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How Enzymes in Dog Food Aid in Digestion

In 2016, the market value of the United States pet food industry achieved an estimated value of $24.6 billion. By 2022, that figure is expected to grow to $30.01 billion. In short, feeding the nation’s pets is big business and getting bigger.

Not only are people buying more pet food, but pet parents are becoming increasingly conscientious about the nutrition of their pets. How can pet owners ensure their pets are happy and healthy, and what can pet food manufacturers do to offer more value in their products?

A relatively new trend in pet foods is the introduction of enzymes to the product, although veterinarians have administered enzymes to animals and scientists have studied their effects for many years. These natural molecules are found inside the bodies of living organisms. They are nature’s catalysts, speeding along chemical reactions inside the body, and they are vital to many processes, including digestion.

How Do Enzymes Work?

Enzymes are a type of protein molecule—with a specific three-dimensional shape that includes an “active site”—that can interact with other molecules. The active site of an enzyme forms a temporary bond with one or more specific molecules. It then binds multiple molecules together or breaks down single molecules into smaller parts. This variation depends on the enzyme.

What is important about enzymes is that they are specific. Each enzyme can only interact with a certain molecule or kind of molecule. This is known as the “substrate” of an enzyme. Enzymes cannot interact with molecules other than their substrate—this gives them the feature of specificity. Different enzymes perform different tasks for different substrates. In most organisms, there is a range of enzymes that bring about several different reactions at once.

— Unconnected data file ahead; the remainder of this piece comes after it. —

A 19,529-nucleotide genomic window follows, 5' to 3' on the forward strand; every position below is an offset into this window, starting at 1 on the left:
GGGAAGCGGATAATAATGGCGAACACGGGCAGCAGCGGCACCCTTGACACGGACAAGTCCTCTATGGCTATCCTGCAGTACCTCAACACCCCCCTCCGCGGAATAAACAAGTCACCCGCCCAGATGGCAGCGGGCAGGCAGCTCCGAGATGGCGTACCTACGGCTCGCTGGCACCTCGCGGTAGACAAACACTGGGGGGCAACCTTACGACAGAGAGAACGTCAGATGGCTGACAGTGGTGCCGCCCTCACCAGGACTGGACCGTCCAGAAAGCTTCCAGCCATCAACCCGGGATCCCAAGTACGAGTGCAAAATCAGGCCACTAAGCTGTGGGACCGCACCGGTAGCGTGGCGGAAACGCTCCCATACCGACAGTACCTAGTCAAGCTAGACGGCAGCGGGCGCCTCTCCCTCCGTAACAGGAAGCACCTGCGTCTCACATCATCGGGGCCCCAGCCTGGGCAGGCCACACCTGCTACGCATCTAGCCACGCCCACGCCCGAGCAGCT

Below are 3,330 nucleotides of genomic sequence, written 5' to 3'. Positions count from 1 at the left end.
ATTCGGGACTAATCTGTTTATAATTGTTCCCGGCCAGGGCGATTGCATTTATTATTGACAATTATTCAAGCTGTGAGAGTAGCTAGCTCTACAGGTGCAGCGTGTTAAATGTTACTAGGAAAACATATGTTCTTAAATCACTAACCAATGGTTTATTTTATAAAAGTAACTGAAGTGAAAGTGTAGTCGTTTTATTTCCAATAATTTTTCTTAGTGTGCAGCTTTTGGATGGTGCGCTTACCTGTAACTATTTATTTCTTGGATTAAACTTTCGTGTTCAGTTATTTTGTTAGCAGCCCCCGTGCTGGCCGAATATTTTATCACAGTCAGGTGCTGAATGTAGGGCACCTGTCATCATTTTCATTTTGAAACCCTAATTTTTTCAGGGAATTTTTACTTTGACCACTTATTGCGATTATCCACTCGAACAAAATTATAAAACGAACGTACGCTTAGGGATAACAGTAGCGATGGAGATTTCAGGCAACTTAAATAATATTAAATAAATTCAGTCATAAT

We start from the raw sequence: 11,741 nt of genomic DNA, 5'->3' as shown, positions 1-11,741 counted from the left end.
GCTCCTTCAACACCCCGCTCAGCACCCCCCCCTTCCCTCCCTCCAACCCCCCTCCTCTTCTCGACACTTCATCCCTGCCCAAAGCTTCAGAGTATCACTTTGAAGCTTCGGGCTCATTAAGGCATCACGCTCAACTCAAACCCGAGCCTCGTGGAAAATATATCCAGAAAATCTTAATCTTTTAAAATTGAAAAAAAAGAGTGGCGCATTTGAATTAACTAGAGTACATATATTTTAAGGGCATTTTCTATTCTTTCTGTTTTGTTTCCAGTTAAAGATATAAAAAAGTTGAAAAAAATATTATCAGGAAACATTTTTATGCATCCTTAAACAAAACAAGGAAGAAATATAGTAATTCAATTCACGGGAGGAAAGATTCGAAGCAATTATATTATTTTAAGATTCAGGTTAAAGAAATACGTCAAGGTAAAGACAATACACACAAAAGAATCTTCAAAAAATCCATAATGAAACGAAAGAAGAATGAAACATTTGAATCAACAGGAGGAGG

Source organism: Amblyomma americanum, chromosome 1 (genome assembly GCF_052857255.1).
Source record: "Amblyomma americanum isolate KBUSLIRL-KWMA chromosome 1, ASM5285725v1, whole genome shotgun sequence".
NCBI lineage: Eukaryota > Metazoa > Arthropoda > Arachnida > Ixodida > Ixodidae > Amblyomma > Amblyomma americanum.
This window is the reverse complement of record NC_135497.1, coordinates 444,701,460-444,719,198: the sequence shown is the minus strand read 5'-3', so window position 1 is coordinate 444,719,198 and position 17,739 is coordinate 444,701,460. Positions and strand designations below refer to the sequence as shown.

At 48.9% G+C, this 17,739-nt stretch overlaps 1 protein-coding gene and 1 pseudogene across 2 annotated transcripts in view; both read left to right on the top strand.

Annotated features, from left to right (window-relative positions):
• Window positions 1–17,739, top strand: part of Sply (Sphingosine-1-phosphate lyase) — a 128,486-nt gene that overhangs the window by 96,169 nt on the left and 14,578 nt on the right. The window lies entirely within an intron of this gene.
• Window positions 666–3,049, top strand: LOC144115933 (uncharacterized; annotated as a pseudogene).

Another key feature of enzymes is that they require optimal conditions to function effectively. Some of these conditions can vary among organisms that hold enzymes within them. For example, human enzymes operate best at around 98.6 degrees Fahrenheit, which is the body’s natural temperature.

Enzymes above their optimum temperature can denature, much like how proteins in an egg turn white when cooked. Below that temperature, enzymes aren’t moving fast enough to make enough collisions with their substrate to act optimally.

Other requirements for optimal enzyme function include a balanced pH, typically of around 7.0, and a plentiful supply of their substrate. Naturally, enzymes require their substrate to perform their singular, specific function.

The Enzyme Question

There is a growing awareness in society of the nutritional differences in both human and animal diets. Although the standard way people prepare food today is to cook or pasteurize it, this wasn’t always the case. Recent thinking has analyzed the effect that a prepared food diet has had on humans and, ergo, the animals we have domesticated.

One key idea lies in the notion that, having been exposed to heat via pasteurization or cooking, any enzymes naturally present in our food could have become denatured. The question, then, is: Did enzyme-rich food, such as the intestines of animals, have an important role to play in our prehistoric diets, and how does that knowledge affect consumer perception of quality pet food?

Enzymes in Pet Food

While some studies suggest that enzyme-rich foods aid animal diets, others refute the findings and indicate that stomach acids simply destroy foreign enzymes immediately. In support of enzymes, there is the concept of autolytic digestion–a process whereby enzymes in food break it down before consumption, making it more digestible. The primary function of enzymes is to convert larger foods into smaller nutrients that a pet’s body can use.